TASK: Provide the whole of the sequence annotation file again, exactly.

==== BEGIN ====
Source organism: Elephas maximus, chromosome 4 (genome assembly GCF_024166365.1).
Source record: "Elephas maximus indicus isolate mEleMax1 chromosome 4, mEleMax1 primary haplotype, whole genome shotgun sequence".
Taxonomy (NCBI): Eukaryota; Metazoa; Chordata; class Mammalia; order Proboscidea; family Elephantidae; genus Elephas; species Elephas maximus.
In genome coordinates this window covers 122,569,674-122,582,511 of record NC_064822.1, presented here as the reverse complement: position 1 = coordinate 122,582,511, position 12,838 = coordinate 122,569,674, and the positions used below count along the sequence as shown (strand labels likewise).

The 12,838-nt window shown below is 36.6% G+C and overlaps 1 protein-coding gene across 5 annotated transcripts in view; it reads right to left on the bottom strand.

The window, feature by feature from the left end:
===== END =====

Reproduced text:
Source organism: Elephas maximus, chromosome 4 (genome assembly GCF_024166365.1).
Source record: "Elephas maximus indicus isolate mEleMax1 chromosome 4, mEleMax1 primary haplotype, whole genome shotgun sequence".
Taxonomy (NCBI): Eukaryota; Metazoa; Chordata; class Mammalia; order Proboscidea; family Elephantidae; genus Elephas; species Elephas maximus.
In genome coordinates this window covers 122,569,674-122,582,511 of record NC_064822.1, presented here as the reverse complement: position 1 = coordinate 122,582,511, position 12,838 = coordinate 122,569,674, and the positions used below count along the sequence as shown (strand labels likewise).

The 12,838-nt window shown below is 36.6% G+C and overlaps 1 protein-coding gene across 5 annotated transcripts in view; it reads right to left on the bottom strand.

The window, feature by feature from the left end: